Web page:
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I rarely listen to music anymore. I’m not sure if it’s just that I’m becoming an old man (I’m a ripe 27, for gosh-sakes! Can’t keep up with these young whippersnappers!), or that my brain couldn’t process any more Autotune coming through my ears without imploding. Whatever the case, I listen to a lot of talk radio. And it’s funny, the commercials are definitely geared more toward upper middle class citizens (mortgage ReFi, life insurance, investments, that kinda thing), but all the commercials have the same message. “How much money can we save you?” Most of them are fine (heck, I was motivated to refinance my mortgage because of some of them), but some are just plain stupid.
One particularly annoying commercial talks about getting a degree or some crap at on online school. Their big pitch is about all the money you will save when going there (surprise). But the part that KILLS me is their emphasis is on what you will do with “all that extra money!” They ask people what they’re going to do with an extra $500, or $1,000 that they just saved. The only problem I might see in this situation is:
“YOU DIDN’T SAVE ANY MONEY!!“
No real money was saved in these situations, so asking “where are you going to spend that extra money” is ridiculous. IF THEY GO TO YOUR SCHOOL, THEY CHOSE IT BECAUSE IT WAS CHEAPER. END OF STORY. Unless you have saved up the amount you needed to go to some other (supposedly more expensive) online school, and at the last second, happened to find this school, there is no physical money saved at all. When you choose a lower cost option, it’s because you want to pay what you can afford, and if the cheaper school is what you can afford, you don’t have extra money!
Now, I’m all about saving money. Heck, I have an entire section of my blog dedicated on how to save money. But there is a huge difference between saving “Real Money”, and saving “Imaginary Money.” Now, to explain imaginary money, I’ll have to take you through a conversation my wife and I have had many times, as she is the absolute best at creating Imaginary Money.
This is a dramatization. Do not try this at home.
Michelle: “Hey hunny, check out these flippin’ sweet copper pots at Williams-Sonoma! How sick would that be to have a set of these in our kitchen? I could make some wicked awesome feasts with those!”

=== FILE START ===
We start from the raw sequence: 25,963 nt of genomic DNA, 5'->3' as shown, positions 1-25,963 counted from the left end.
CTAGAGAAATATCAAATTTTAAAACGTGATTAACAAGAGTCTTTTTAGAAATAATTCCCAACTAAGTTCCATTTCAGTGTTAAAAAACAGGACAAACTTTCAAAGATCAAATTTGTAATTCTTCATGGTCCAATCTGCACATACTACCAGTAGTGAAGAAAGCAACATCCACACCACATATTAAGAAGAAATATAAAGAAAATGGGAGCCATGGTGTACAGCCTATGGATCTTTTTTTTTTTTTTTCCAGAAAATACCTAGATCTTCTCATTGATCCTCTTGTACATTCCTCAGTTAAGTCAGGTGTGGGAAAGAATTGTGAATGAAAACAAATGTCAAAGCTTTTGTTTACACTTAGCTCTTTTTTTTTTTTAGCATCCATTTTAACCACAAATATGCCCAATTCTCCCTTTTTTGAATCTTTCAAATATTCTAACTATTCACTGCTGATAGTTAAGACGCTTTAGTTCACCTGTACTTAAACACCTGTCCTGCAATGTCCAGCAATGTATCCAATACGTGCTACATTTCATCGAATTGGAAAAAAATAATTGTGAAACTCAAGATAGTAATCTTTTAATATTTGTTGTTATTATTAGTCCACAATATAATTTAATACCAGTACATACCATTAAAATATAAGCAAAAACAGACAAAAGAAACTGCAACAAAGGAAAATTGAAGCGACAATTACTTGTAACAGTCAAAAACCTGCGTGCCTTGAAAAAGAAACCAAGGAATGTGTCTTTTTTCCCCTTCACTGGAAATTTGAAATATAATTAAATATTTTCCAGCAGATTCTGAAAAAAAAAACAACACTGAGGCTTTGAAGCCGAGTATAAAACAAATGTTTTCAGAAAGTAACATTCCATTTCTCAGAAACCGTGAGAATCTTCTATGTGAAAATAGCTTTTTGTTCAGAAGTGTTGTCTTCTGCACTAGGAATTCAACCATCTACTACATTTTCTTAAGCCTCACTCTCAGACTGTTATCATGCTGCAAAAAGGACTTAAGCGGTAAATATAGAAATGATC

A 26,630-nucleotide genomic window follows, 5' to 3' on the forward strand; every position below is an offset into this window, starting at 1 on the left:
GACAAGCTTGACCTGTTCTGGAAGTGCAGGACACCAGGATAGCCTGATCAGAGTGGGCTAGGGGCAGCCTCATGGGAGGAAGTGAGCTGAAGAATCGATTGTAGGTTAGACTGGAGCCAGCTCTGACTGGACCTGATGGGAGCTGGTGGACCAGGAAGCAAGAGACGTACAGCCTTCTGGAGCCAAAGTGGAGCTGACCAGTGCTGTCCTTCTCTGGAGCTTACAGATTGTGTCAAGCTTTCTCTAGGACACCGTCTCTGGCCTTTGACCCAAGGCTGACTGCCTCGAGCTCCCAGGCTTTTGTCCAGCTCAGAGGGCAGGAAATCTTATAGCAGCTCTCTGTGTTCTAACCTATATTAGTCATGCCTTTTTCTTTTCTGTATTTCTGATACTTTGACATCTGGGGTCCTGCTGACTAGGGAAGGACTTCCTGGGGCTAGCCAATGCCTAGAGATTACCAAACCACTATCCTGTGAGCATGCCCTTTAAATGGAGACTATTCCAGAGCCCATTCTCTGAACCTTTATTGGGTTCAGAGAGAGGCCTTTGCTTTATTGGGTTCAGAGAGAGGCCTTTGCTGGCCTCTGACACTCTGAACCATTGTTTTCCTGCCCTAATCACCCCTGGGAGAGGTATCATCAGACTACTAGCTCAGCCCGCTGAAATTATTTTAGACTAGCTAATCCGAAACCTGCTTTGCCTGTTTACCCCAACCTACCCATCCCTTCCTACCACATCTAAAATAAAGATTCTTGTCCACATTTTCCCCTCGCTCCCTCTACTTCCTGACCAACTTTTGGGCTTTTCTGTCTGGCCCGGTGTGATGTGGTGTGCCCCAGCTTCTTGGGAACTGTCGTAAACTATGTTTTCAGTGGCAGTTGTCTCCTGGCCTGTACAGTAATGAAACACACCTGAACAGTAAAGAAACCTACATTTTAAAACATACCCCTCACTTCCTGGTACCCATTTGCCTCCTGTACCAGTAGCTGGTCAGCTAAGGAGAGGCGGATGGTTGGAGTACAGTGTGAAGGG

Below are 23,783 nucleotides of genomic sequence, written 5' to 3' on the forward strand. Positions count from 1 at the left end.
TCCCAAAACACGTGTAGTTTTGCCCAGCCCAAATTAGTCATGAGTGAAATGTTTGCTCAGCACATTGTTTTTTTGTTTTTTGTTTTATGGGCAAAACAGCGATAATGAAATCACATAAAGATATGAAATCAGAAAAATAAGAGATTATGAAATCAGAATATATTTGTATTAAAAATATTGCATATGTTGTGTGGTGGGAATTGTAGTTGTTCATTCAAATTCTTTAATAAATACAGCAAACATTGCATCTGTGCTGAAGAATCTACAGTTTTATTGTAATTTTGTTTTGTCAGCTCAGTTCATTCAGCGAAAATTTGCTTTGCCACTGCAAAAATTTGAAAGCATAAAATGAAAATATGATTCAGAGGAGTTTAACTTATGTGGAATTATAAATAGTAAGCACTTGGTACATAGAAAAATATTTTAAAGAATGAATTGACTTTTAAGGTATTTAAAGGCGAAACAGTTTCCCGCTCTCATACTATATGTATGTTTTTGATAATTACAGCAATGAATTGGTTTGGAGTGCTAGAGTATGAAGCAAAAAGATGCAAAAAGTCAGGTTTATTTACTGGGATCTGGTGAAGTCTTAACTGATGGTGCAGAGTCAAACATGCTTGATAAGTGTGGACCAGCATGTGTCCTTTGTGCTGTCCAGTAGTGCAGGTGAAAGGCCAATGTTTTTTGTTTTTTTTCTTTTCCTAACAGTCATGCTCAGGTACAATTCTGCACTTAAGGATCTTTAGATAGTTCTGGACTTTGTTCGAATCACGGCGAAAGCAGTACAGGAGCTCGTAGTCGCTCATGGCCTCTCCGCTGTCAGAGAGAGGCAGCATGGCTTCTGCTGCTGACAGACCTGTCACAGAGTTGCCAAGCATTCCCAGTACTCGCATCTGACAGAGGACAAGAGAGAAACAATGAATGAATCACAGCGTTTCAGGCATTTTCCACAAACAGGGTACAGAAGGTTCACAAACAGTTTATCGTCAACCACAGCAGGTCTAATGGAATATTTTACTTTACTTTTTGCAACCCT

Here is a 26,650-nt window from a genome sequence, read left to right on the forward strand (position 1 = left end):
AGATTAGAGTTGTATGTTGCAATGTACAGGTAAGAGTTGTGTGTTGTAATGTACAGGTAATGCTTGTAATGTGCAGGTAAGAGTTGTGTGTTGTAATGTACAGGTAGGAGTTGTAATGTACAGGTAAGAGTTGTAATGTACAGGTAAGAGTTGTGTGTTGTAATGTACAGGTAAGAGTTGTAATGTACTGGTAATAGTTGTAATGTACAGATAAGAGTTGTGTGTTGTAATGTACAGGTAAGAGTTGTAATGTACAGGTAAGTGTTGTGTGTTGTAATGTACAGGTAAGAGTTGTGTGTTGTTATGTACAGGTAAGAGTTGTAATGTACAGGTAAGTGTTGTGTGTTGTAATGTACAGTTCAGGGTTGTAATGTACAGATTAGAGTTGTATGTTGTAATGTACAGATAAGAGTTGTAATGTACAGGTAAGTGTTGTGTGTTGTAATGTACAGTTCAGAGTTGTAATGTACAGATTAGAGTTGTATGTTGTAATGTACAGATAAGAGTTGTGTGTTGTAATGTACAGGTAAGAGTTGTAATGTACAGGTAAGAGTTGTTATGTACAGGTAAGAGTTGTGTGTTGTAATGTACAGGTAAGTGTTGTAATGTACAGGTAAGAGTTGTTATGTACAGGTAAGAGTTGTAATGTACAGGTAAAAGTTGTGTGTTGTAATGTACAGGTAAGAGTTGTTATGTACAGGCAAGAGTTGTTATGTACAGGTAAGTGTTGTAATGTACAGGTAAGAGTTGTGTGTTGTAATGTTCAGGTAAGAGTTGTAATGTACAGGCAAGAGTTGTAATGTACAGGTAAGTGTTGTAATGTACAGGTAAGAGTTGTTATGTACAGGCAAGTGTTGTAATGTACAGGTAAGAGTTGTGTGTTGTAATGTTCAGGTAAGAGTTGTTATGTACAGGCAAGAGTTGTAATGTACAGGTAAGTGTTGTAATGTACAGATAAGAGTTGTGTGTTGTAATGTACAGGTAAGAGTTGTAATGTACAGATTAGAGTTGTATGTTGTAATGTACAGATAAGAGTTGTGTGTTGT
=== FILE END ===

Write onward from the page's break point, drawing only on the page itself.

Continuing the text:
Jake: “Wow, those are shiny! How in the world do they get that shiny?!”
Michelle: “Well, you’ll have to hand polish each of them for a few hours every month. But never mind that. Check out how much these babyies cost!”
Jake: “Wow. They want an arm AND a leg, along with firstborn, the titles to my cars, my future estate and the shirt off my back.”
Michelle: “Don’t exaggerate. They’re only asking $5,000 for a 10-piece set.”
Michelle: “Don’t worry hunny, we’re not going to pay $5,000 for some pots and pans.”
Michelle: “Because we can get them for only $2,999! That’s 40% OFF!”
Michelle: “Hunny, just think of it this way. Without doing anything, I just saved us $2,000. That’s $2,000 we can spend on whatever we want! Vacation, college fund, wine….anything. I just made us a ton of cash.”
(Note: This conversation may or may not be somewhat embellished)
Why “Saving Money” Can Be A Lie
The goal of any commercial is to sell you something. Now, that something may be helpful and worth your money, but most of the time tactics are used to get you to spend money you wouldn’t otherwise spend. My wife (jokingly) likes to talk about how much money she can “save” us if she buys something. Commercials are much sneakier about it, and try to actually convince you that you are pocketing hundreds or thousands of dollars by purchasing their product.
The first thing they do is ask you questions; “Are you tired?”, “Do you wish your hair was thicker?”, “Are you hungry?”, “Are you breathing?” At some point, they’ll ask a question to which your answer will be “yes!” Sometimes it’s as simple as “Do you want to save MORE money?” After they’ve convinced you to listen, they’ll talk about how you NEED this thing if you want to solve the problem they presented. And like the dumb commercial I talked about, they’ll talk all about all the money you will save, and mounds of cash that you’ll end up with after you make the purchase. Which, if you ever took 1st grade math, IS COMPLETELY BACKWARDS!
Bottom line; if you don’t have the money earmarked for the item, you are not saving any actual money by buying something you don’t need for cheaper than it “normally” costs.
Comments: Do you ever feel like commercials think we’re all idiots who don’t understand basic math? Do you ever get so sick of them you turn off the radio/TV? Am I just a cynic who needs to get over it and drop a few grand on copper pots for V-Day?